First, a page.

JF Ptak Science Books Post 1102
The presumption of this Illustrated London News article ("On the Impulse to Fly Commercially", 18 October 1919) on the growing popularity of commercial flying for business and pleasure was correct, but the placement of the airports to service the growing community of flyers was, well, not.
This is a prototype, of sorts, for many dozens of proposals that would appear in magazines like Science and Popular Science and Popular Mechanics and so on, suggesting inner-city airports that could be easily accommodated by the city bustle by placing the airport on top of buildings (as above), and these other closely-related ideas (below):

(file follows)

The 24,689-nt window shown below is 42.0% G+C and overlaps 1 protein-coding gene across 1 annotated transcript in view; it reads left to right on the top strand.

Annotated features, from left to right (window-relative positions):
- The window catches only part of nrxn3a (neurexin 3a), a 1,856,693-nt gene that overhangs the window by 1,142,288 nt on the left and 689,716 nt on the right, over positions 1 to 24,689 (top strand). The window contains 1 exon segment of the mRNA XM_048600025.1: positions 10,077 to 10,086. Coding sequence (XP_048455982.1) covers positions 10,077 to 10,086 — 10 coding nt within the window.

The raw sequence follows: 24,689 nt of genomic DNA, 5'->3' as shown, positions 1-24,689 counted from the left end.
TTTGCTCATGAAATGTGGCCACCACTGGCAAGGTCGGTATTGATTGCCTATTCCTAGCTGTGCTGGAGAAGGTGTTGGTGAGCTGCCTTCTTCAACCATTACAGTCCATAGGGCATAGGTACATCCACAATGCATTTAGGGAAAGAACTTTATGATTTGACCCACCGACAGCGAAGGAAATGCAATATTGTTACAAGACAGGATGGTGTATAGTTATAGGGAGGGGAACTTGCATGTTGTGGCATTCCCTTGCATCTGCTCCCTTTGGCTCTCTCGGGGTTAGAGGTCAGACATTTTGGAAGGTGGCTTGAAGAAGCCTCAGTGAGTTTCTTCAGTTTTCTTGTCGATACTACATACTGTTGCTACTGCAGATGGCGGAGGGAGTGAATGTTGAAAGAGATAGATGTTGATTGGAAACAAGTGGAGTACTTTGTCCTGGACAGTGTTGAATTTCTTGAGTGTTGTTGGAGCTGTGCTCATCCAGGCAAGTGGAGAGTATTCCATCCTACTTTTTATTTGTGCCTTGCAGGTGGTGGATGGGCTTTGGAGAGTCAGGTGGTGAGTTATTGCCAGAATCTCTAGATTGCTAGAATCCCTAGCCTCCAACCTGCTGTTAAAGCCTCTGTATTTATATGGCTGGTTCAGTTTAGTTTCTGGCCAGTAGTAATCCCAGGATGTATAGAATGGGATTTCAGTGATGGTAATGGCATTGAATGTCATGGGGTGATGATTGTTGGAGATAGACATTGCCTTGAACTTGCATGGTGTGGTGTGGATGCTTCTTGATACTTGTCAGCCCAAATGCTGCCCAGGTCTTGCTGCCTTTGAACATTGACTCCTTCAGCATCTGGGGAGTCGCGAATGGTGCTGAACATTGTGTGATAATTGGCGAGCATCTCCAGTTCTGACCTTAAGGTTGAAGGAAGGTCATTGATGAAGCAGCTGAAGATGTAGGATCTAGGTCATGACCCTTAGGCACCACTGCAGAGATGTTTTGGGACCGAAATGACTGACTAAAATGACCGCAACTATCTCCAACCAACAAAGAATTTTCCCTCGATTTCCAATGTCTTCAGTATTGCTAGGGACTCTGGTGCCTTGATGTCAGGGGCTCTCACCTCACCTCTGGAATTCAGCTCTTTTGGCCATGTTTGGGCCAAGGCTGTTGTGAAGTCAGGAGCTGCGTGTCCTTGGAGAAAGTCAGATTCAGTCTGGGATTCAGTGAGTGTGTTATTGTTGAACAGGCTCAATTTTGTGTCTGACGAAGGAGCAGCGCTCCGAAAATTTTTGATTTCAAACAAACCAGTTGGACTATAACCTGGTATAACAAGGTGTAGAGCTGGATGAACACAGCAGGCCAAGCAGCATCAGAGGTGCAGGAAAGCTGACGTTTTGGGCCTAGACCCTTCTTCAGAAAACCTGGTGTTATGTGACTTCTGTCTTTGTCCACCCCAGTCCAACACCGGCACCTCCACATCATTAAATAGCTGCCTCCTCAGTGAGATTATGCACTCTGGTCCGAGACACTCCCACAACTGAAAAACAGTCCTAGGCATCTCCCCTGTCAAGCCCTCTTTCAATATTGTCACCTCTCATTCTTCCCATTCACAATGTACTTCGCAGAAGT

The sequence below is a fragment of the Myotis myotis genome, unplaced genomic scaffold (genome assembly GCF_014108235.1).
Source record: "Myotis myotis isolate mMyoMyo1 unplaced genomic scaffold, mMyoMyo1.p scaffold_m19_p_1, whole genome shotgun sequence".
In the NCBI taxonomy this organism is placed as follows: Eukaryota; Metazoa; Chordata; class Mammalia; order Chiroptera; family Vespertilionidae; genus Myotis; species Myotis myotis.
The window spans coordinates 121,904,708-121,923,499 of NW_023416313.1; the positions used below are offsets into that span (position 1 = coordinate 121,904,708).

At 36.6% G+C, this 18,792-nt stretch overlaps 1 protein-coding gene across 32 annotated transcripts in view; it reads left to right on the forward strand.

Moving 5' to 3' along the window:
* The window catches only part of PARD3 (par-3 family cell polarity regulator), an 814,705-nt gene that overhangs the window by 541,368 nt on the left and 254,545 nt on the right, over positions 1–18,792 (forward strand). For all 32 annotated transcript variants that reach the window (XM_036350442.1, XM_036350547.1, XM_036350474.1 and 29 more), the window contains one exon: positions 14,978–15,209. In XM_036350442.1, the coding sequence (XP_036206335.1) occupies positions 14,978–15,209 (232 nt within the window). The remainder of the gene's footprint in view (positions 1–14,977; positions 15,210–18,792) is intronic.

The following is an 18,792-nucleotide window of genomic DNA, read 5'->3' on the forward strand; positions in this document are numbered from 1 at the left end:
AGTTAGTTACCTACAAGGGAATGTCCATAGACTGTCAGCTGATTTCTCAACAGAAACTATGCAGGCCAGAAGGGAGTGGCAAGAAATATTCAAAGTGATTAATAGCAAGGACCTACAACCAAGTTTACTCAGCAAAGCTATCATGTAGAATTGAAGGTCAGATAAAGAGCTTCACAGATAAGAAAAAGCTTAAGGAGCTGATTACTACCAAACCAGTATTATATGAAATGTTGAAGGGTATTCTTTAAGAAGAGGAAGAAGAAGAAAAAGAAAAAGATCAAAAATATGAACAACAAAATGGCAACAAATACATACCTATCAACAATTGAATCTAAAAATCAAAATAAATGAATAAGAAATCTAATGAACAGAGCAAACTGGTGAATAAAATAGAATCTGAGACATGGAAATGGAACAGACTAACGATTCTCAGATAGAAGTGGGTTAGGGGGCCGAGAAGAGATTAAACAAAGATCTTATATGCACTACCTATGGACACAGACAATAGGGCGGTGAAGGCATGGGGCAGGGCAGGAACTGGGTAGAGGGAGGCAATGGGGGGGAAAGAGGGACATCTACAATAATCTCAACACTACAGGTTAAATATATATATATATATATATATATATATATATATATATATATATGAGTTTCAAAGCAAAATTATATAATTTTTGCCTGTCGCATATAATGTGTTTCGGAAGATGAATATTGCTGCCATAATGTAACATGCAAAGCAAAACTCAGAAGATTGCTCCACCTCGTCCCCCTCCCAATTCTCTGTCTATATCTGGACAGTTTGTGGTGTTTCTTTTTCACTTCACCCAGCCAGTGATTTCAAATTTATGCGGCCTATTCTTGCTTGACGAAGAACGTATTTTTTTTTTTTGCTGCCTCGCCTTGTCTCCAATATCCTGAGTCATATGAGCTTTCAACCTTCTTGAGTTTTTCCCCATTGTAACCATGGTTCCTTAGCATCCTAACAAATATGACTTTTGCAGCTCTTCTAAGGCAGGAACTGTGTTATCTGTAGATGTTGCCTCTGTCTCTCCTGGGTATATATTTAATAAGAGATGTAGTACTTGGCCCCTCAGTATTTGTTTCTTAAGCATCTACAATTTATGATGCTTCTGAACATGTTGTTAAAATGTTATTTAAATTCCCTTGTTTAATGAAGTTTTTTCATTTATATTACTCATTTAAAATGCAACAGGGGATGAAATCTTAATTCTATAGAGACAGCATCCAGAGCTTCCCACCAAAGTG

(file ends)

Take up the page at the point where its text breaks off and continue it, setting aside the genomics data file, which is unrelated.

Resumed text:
[Picture source: Paleofuture.com]
[Picture source, again, from Paleofutue.com]
These terrible ideas were also seen in building enormous platforms over entire sections of the city (like Zecendorf's massively bad 1946 idea)
or massive flyovers on rivers (which I also wrote about here),
or enormous floating airport islands (like that proposed by Norman Bel Geddes at the tip of Manhattan,
and of course a series of airports that stretched across the Atlantic.
But they all had to start somewhere, and perhaps this Illustrated London News entry for 1919 was among the first wave of these proposals.